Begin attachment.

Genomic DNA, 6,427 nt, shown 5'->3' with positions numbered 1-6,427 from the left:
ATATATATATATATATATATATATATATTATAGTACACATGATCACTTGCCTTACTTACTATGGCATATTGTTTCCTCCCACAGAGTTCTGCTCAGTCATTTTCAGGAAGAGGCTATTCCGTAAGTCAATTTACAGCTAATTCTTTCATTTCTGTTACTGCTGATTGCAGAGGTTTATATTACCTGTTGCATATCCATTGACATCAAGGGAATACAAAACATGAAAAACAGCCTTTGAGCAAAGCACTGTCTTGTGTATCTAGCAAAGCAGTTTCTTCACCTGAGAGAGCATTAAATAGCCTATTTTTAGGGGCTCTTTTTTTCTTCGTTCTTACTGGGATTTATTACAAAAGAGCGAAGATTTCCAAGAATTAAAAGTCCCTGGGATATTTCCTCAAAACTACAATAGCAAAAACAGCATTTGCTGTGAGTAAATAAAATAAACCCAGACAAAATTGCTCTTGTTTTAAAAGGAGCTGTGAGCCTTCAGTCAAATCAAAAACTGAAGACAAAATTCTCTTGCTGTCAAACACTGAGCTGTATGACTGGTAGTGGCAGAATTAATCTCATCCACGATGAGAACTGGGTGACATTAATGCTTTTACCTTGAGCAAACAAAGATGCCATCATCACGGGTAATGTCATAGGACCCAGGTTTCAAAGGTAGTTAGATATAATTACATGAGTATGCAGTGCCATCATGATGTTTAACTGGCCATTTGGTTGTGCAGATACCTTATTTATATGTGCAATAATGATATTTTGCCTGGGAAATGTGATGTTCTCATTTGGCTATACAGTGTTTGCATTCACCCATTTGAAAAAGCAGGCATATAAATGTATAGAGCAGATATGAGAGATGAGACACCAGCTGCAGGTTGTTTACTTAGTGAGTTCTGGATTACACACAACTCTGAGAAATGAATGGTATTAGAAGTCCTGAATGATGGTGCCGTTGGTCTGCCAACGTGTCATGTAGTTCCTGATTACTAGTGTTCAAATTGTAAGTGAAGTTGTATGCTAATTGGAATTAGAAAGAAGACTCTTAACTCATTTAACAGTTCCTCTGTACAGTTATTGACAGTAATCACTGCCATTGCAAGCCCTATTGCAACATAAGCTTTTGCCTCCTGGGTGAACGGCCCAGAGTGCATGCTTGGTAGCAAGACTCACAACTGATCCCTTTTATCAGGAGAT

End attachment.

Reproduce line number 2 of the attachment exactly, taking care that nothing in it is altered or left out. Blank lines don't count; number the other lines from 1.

ATATATATATATATATATATATATATATTATAGTACACATGATCACTTGCCTTACTTACTATGGCATATTGTTTCCTCCCACAGAGTTCTGCTCAGTCATTTTCAGGAAGAGGCTATTCCGTAAGTCAATTTACAGCTAATTCTTTCATTTCTGTTACTGCTGATTGCAGAGGTTTATATTACCTGTTGCATATCCATTGACATCAAGGGAATACAAAACATGAAAAACAGCCTTTGAGCAAAGCACTGTCTTGTGTATCTAGCAAAGCAGTTTCTTCACCTGAGAGAGCATTAAATAGCCTATTTTTAGGGGCTCTTTTTTTCTTCGTTCTTACTGGGATTTATTACAAAAGAGCGAAGATTTCCAAGAATTAAAAGTCCCTGGGATATTTCCTCAAAACTACAATAGCAAAAACAGCATTTGCTGTGAGTAAATAAAATAAACCCAGACAAAATTGCTCTTGTTTTAAAAGGAGCTGTGAGCCTTCAGTCAAATCAAAAACTGAAGACAAAATTCTCTTGCTGTCAAACACTGAGCTGTATGACTGGTAGTGGCAGAATTAATCTCATCCACGATGAGAACTGGGTGACATTAATGCTTTTACCTTGAGCAAACAAAGATGCCATCATCACGGGTAATGTCATAGGACCCAGGTTTCAAAGGTAGTTAGATATAATTACATGAGTATGCAGTGCCATCATGATGTTTAACTGGCCATTTGGTTGTGCAGATACCTTATTTATATGTGCAATAATGATATTTTGCCTGGGAAATGTGATGTTCTCATTTGGCTATACAGTGTTTGCATTCACCCATTTGAAAAAGCAGGCATATAAATGTATAGAGCAGATATGAGAGATGAGACACCAGCTGCAGGTTGTTTACTTAGTGAGTTCTGGATTACACACAACTCTGAGAAATGAATGGTATTAGAAGTCCTGAATGATGGTGCCGTTGGTCTGCCAACGTGTCATGTAGTTCCTGATTACTAGTGTTCAAATTGTAAGTGAAGTTGTATGCTAATTGGAATTAGAAAGAAGACTCTTAACTCATTTAACAGTTCCTCTGTACAGTTATTGACAGTAATCACTGCCATTGCAAGCCCTATTGCAACATAAGCTTTTGCCTCCTGGGTGAACGGCCCAGAGTGCATGCTTGGTAGCAAGACTCACAACTGATCCCTTTTATCAGGAGAT